American Heritage® Dictionary of the English Language, Fourth Edition
- n. A temporary state of mental confusion and fluctuating consciousness resulting from high fever, intoxication, shock, or other causes. It is characterized by anxiety, disorientation, hallucinations, delusions, and incoherent speech.
- n. A state of uncontrolled excitement or emotion: sports fans in delirium after their team's victory.
Century Dictionary and Cyclopedia
- n. A disordered state, more or less temporary, of the mental faculties, occurring during illness, especially in febrile conditions. It may be the effect of inflammatory action affecting the brain, or it may be sympathetic with disease in other parts of the body, as the heart; it may be caused by long-continued and exhausting pain, or by inanition of the nervous system.
- n. Violent excitement; exaggerated enthusiasm; mad rapture.
- n. A hallucination or delusion; a creation of the imagination.
- n. A temporary mental state with a sudden onset, usually reversible, including symptoms of confusion, inability to concentrate, disorientation, anxiety, and sometimes hallucinations. Causes can include dehydration, drug intoxication, and severe infection.
GNU Webster's 1913
- n. (Med.) A state in which the thoughts, expressions, and actions are wild, irregular, and incoherent; mental aberration; a roving or wandering of the mind, -- usually dependent on a fever or some other disease, and so distinguished from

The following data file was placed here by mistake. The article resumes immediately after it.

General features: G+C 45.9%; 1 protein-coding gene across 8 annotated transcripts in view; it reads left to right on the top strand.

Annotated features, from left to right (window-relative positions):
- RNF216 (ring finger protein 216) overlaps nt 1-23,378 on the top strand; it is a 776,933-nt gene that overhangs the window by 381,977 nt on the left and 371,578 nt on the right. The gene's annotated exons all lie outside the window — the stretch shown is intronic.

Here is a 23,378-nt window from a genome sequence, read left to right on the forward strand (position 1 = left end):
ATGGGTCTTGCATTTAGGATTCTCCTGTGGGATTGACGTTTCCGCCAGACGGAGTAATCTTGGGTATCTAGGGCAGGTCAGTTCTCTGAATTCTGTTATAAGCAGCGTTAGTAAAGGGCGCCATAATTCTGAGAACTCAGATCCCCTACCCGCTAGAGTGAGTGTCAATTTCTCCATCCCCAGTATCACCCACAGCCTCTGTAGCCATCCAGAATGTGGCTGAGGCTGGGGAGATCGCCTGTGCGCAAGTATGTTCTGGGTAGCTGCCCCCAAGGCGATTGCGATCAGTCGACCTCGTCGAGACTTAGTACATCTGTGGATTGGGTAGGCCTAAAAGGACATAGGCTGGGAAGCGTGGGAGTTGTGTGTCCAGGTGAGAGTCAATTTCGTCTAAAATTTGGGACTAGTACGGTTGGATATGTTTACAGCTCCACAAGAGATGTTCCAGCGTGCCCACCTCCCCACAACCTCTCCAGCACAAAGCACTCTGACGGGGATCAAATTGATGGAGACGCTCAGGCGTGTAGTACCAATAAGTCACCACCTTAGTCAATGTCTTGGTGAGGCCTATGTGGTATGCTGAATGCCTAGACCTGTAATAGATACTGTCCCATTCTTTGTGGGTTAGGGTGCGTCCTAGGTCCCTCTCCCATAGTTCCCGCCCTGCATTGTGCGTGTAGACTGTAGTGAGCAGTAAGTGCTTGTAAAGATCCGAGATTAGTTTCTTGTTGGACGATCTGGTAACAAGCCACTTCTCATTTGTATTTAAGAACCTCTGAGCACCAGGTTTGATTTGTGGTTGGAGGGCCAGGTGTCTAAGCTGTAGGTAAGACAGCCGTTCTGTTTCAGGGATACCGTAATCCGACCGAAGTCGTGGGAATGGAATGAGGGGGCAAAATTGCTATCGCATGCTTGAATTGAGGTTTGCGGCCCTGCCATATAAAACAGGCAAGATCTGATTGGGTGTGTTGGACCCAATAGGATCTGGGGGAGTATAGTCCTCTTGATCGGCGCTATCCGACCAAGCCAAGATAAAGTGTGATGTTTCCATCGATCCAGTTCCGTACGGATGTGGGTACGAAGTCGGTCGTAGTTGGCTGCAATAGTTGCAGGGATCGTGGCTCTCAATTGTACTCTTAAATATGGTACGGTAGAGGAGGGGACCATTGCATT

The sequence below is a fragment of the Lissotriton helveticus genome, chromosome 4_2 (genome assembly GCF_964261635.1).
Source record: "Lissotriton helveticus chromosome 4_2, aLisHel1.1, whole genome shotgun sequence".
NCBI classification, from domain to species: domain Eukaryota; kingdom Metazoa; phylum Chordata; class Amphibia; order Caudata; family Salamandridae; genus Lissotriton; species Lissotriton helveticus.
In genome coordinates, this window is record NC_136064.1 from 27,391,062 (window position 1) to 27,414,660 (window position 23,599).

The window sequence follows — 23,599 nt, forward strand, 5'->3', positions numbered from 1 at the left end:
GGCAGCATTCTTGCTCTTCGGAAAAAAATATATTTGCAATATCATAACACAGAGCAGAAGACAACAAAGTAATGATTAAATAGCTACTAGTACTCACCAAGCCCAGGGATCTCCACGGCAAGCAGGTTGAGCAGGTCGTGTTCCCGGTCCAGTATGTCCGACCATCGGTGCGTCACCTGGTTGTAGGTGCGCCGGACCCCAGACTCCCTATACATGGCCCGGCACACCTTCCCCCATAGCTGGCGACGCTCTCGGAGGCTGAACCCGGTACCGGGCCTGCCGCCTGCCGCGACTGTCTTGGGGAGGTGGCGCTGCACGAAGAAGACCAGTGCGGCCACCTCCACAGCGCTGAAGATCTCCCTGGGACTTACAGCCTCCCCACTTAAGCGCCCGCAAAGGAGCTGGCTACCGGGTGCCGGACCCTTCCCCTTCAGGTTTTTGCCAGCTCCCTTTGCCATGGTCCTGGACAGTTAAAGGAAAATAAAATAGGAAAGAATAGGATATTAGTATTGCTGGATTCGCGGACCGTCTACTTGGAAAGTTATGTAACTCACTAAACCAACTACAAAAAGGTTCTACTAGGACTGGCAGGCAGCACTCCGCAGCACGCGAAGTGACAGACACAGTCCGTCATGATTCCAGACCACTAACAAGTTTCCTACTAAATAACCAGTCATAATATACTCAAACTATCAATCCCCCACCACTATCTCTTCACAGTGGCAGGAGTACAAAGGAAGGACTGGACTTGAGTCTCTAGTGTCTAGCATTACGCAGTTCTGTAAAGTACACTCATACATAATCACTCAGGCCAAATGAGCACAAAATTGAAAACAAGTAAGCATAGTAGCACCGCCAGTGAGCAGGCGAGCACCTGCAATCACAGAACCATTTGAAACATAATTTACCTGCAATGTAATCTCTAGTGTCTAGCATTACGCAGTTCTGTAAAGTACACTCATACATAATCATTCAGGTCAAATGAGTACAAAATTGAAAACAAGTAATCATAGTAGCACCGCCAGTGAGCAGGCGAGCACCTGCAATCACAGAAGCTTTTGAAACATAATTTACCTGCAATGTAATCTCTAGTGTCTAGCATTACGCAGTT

mania, or madness.
- n. Strong excitement; wild enthusiasm; madness.
- n. a usually brief state of excitement and mental confusion often accompanied by hallucinations
- n. state of violent mental agitation
- From the Latin dēlīrium ("derangement”, “madness"), from dēlīrō ("I am deranged"). (Wiktionary)
- Latin dēlīrium, from dēlīrāre, to be deranged : dē-, de- + līra, furrow; see leis-1 in Indo-European roots. (American Heritage® Dictionary of the English Language, Fourth Edition)
“This is what they call delirium, I guess," he muttered.”
“This is what they call delirium, I guess" he muttered.”
“It was just as real to me as is the snake beheld by a man in delirium tremens.”
“Half in delirium, he began muttering aloud the lines of an anonymous poem Brissenden had been fond of quoting to him.”
“He has spent an uncounted time in delirium since he was landed on the beach at Ringmanu from the Nari, commanded by one Captain Bateman.”
“But Joe, "soothed and content under the anodyne of delirium," is dragged roughly downtrail by Kah-Chucte and Gowhee.”
“I just don't happen to think that legalising another harmful activity helps and at least alcohol consumption & delirium is not necessarily axiomatic.”
“With the crowd of 42,967 at Comerica Park in delirium, joined by fans watching from distant downtown buildings and all over Michigan, the Tigers rejoiced after their seventh straight postseason win.”
“That macaron looks WAY better than any I've had the pleasure of eating (or, ahem, making), and the description of that sandwich had me practically in delirium tremens.”
“After Nicholas 'shot, several Maryland players raced off the court in delirium, while the Seahawks stood around in a daze.”
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